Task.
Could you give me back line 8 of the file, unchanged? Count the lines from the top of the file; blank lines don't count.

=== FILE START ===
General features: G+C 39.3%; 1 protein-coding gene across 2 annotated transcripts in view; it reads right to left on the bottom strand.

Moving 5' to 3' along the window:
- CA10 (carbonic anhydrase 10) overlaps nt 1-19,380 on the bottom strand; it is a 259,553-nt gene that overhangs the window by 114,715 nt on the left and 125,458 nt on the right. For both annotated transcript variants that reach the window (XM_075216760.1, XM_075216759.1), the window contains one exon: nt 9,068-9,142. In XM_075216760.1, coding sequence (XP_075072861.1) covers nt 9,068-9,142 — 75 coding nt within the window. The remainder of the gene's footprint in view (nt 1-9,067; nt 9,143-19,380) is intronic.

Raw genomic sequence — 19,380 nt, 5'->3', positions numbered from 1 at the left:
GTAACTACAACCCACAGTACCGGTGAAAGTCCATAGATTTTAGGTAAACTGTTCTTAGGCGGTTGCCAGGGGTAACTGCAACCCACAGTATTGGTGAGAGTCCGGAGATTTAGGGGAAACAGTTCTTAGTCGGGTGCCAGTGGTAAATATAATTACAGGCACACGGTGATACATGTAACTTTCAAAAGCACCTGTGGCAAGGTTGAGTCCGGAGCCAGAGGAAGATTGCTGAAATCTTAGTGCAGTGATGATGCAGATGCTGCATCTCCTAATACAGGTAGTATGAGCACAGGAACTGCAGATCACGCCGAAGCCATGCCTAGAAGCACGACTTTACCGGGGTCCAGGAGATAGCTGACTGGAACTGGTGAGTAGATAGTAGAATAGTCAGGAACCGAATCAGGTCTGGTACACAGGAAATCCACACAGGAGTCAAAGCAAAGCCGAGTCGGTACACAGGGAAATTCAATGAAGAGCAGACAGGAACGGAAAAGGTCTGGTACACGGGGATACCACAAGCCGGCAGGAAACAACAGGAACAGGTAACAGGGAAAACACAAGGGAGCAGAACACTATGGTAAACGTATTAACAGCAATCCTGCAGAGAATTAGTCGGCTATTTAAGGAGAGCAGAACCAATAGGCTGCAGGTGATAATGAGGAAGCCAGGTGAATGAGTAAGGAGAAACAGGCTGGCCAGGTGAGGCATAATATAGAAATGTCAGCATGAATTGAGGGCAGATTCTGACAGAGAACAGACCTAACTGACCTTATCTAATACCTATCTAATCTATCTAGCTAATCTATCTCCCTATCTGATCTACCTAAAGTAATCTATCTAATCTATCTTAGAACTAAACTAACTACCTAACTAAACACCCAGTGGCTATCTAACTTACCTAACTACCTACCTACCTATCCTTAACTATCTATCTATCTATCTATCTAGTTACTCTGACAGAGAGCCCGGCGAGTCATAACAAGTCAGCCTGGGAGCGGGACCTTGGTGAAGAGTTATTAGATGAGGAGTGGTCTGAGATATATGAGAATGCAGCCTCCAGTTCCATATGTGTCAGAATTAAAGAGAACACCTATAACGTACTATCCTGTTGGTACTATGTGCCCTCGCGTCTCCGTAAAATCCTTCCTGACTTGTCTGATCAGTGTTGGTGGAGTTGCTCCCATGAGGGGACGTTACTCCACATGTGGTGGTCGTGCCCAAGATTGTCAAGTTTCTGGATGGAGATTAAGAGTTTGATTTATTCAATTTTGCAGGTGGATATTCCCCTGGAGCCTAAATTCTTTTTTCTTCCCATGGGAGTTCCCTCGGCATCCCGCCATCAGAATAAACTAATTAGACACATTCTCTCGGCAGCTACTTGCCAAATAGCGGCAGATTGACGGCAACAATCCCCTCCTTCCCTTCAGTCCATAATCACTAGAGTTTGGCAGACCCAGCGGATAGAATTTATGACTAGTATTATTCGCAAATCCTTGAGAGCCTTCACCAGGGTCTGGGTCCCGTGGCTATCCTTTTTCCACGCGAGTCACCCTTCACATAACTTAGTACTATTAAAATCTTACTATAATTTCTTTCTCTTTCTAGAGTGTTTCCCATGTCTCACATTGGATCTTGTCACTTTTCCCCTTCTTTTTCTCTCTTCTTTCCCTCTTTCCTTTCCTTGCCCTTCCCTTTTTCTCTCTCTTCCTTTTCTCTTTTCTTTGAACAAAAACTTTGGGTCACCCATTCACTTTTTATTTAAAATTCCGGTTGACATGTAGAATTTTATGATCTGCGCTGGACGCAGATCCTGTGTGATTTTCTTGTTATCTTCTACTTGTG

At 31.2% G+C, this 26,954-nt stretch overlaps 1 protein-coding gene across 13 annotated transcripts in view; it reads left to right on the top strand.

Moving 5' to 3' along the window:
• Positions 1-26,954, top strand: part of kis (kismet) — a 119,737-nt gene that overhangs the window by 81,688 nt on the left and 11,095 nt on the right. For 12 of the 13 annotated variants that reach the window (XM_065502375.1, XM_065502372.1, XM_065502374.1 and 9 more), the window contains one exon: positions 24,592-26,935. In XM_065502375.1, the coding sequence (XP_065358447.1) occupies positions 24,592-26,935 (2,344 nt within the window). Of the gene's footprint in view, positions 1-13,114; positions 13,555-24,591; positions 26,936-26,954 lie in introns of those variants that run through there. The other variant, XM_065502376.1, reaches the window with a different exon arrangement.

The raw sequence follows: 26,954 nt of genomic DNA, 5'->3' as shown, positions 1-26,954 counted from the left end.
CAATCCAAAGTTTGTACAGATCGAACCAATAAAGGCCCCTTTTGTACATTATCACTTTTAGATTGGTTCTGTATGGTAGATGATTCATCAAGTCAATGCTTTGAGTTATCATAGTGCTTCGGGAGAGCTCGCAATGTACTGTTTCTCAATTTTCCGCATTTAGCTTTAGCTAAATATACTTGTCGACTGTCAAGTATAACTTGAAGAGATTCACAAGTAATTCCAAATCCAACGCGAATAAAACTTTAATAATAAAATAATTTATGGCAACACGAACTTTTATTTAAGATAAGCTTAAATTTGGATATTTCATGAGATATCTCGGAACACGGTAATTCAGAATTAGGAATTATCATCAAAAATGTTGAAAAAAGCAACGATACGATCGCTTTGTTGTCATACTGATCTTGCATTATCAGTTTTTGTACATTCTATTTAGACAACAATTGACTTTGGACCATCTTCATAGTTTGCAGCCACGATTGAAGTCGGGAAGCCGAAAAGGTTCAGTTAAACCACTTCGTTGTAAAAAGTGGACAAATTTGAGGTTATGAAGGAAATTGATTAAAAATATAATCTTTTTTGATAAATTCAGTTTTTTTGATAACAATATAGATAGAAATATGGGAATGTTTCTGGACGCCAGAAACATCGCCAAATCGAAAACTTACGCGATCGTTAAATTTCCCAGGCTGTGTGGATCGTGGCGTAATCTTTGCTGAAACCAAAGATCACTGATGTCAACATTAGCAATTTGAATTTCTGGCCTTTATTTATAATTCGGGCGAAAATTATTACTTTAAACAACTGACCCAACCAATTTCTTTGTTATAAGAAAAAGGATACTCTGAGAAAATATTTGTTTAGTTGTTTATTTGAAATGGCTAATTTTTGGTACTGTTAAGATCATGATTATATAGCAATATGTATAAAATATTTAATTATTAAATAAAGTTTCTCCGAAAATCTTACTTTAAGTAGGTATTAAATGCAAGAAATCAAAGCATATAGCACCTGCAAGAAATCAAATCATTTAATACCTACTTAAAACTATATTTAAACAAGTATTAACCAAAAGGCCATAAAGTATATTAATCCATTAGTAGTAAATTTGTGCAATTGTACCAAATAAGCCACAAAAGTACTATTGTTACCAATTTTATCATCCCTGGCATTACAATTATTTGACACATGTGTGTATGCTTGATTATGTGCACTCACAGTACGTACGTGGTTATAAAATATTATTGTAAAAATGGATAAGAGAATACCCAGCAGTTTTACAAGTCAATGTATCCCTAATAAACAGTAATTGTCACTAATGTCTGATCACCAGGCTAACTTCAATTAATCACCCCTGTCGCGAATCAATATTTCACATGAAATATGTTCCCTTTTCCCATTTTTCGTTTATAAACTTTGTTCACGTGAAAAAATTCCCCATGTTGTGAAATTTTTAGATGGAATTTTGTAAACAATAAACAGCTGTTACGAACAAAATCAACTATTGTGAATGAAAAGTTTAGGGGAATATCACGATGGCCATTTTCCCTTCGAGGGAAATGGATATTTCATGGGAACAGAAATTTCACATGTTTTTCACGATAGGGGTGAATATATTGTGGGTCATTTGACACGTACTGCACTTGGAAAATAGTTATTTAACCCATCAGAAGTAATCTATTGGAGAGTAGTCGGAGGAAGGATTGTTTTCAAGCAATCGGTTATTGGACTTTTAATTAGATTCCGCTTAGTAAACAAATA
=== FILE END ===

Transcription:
• Positions 1-26,954, top strand: part of kis (kismet) — a 119,737-nt gene that overhangs the window by 81,688 nt on the left and 11,095 nt on the right. For 12 of the 13 annotated variants that reach the window (XM_065502375.1, XM_065502372.1, XM_065502374.1 and 9 more), the window contains one exon: positions 24,592-26,935. In XM_065502375.1, the coding sequence (XP_065358447.1) occupies positions 24,592-26,935 (2,344 nt within the window). Of the gene's footprint in view, positions 1-13,114; positions 13,555-24,591; positions 26,936-26,954 lie in introns of those variants that run through there. The other variant, XM_065502376.1, reaches the window with a different exon arrangement.